KUCHING: The need for all productions of films and recordings to apply for a licence before filming is viewed as a burden to the creative industry players.
Several people interviewed by New Sarawak Tribune have expressed their concern over the issue, adding that the requirement will only restrict the creativity and progress of local filmmakers and productions.
Communications and Multimedia Minister Datuk Saifuddin Abdullah recently said all film producers must apply for a Film Production Licence and a Filming Authentication Certificate (SPP) regardless of whether the productions were meant for traditional or social media platforms.
The minister pointed out that under the National Film Development Corporation (Finas) Act, film producers were required to inform the corporation via existing channels seven days prior to filming date and this included media meant for social media platforms.
SYDNEY AUGUSTINE, 27, FREELANCE VIDEOGRAPHER
‘The requirement will make it harder for me to get another job in a competitive market.
‘The price differences between licensed and non-licensed video producers will be bigger with such requirement.
‘Licensed producers can now charge higher prices, citing safety from the law while non-licensed videographers will now have to lower their prices to keep potential clients interested.
‘We need content creators more than ever before. We should be encouraging talents instead of policing them.
‘Maybe the government can ease the licensing process. At the moment, RM50,000 to obtain a licence is too much for freelance videographers like me with a simple but deep passion of making videos.’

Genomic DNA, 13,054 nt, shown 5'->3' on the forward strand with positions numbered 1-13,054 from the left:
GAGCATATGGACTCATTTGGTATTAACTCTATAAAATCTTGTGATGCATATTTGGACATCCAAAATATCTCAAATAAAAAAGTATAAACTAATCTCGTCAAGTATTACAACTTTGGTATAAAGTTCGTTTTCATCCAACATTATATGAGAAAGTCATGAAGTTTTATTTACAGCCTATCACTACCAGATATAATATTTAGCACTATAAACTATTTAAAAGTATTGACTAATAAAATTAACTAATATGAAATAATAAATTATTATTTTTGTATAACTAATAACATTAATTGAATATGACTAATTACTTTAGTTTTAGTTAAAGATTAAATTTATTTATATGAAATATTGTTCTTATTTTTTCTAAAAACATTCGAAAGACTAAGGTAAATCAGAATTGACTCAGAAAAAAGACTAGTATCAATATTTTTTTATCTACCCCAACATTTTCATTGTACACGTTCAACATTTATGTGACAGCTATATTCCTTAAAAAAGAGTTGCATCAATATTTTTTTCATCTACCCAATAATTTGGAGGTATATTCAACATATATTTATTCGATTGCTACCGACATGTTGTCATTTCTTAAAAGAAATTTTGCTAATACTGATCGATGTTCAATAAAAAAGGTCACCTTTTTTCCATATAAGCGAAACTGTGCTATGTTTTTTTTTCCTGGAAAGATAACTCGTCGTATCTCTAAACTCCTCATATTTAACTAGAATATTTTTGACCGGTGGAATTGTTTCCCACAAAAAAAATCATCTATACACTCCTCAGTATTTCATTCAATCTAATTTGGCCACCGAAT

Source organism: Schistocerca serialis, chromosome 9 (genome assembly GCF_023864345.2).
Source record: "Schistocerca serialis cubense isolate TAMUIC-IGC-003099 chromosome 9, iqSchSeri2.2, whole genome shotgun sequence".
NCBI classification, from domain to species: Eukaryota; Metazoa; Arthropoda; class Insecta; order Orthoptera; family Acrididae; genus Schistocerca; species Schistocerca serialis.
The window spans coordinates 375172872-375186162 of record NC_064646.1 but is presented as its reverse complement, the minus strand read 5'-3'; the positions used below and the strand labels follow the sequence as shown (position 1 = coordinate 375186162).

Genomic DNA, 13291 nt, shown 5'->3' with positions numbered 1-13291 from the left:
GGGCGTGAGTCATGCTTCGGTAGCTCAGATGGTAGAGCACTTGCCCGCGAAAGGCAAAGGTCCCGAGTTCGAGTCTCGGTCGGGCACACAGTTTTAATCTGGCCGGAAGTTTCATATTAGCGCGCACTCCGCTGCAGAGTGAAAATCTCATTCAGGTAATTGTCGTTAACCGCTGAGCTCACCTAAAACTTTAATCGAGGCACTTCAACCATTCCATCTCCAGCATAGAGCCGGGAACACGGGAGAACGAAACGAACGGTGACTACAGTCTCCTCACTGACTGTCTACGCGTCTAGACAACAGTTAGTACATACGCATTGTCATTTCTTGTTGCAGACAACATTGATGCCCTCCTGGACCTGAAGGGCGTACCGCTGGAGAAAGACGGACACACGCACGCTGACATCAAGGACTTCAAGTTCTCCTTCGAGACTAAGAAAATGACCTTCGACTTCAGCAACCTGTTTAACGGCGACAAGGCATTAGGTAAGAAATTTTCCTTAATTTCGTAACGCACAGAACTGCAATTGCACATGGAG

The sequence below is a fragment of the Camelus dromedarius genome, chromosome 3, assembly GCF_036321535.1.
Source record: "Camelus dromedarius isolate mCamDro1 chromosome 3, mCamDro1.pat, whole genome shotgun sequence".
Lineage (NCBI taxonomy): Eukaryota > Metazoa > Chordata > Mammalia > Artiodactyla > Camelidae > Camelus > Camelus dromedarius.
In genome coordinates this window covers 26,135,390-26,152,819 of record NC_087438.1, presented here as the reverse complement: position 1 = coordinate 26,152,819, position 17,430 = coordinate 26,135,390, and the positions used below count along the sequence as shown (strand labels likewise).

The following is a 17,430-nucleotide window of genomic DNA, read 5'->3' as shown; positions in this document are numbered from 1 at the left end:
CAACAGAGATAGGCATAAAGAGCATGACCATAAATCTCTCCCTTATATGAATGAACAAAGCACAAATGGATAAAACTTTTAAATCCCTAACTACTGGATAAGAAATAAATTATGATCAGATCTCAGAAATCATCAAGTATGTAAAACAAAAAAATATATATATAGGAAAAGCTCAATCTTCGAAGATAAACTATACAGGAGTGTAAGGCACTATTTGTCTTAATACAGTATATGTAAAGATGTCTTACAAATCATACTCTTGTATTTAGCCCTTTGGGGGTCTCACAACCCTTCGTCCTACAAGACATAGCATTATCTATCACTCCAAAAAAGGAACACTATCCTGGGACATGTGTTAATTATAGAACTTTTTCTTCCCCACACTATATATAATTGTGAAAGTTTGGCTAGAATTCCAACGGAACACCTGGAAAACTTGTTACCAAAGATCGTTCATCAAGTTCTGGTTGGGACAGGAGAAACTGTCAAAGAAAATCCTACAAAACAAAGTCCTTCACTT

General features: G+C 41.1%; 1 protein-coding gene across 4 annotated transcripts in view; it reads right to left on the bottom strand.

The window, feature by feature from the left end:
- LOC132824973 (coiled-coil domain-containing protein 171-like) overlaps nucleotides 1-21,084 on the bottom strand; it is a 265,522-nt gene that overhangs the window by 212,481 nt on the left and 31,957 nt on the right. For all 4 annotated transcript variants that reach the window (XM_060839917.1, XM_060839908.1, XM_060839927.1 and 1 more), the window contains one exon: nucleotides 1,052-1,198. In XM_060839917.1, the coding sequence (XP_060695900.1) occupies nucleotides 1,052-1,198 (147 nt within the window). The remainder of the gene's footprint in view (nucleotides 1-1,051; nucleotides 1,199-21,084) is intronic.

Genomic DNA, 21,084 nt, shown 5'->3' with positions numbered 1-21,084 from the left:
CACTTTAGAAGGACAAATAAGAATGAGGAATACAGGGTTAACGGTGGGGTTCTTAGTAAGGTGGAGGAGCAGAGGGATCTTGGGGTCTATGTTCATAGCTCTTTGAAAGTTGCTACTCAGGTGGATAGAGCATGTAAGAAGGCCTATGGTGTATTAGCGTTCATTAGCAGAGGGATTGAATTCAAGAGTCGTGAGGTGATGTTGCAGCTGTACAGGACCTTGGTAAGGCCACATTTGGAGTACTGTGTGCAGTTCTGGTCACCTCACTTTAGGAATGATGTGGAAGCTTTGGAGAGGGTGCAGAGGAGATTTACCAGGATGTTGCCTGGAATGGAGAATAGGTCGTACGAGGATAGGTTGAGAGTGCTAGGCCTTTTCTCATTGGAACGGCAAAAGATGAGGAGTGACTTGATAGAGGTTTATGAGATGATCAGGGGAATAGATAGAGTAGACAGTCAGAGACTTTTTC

MOHAMAD GHAZALI JEMAN, 42, FILMMAKER
‘The licence requirement is not necessary for informal platforms such as the social media.
‘It will deter potential filmmakers from venturing into the filmmaking field.Take students for example. They will be assigned to make videos and post them on social media platforms such as YouTube, Instagram or Facebook. But with such law, how will they progress?’
ROY EMMOR, 38, VIDEOGRAPHER
‘The licence requirement is unnecessary for those who make videos for non-profit purposes.
‘It does not make sense if such requirement is also imposed on those who make videos as a passion or a hobby.
‘The authority needs to review the law and impose it on those who are venturing in the film industry for businesses and not those who are making videos for personal purposes.’
ALEXIUS KHUNG, 20, FRESH GRADUATE
‘The requirement is irrelevant. Most countries do not require such licences. Is the government trying to limit the people’s freedom?
“I think it’s unfair for anyone who wants to post a video, be it personal or business-related, to acquire a licence just for it. It only restricts the freedom we, Malaysians enjoy.’
BORHAN ALVISENNA KUNO, 21, STUDENT
‘It is a ridiculous move which will kill the people’s creativity and interest in making films.
‘Young aspiring filmmakers need to grow. They need to know from viewers what type of film genres, topics, etc, that they can work on.
‘It also takes time and money to obtain the licence.
‘On the other hand, the licence seems to give the holder protection; he can show he is a filmmaker.’
JERRY FOO THAI LI, 22, FREELANCE FILMMAKER
‘The licence requirement is a great move by the government.
“Filmmaking is often seen as a hobby by most Malaysians. With this licence, people will start to take the filmmaking industry seriously.’
SYAHRIZAN RAMLEE, 26, FREELANCE FILMMAKER AND CINEMATOGRAPHY GRADUATE
‘Film producers should apply for the licence to avoid problems such as copyrights and not paying salaries to their workers.
“It is not necessary for those who personally upload their videos on social media for entertainment and non-profit purposes.
“It is hard and expensive to get the licence. When we are bound to the National Film Development Corporation Malaysia (Finas), ideas and creativity will be limited because we have to follow the rules set by the corporation.’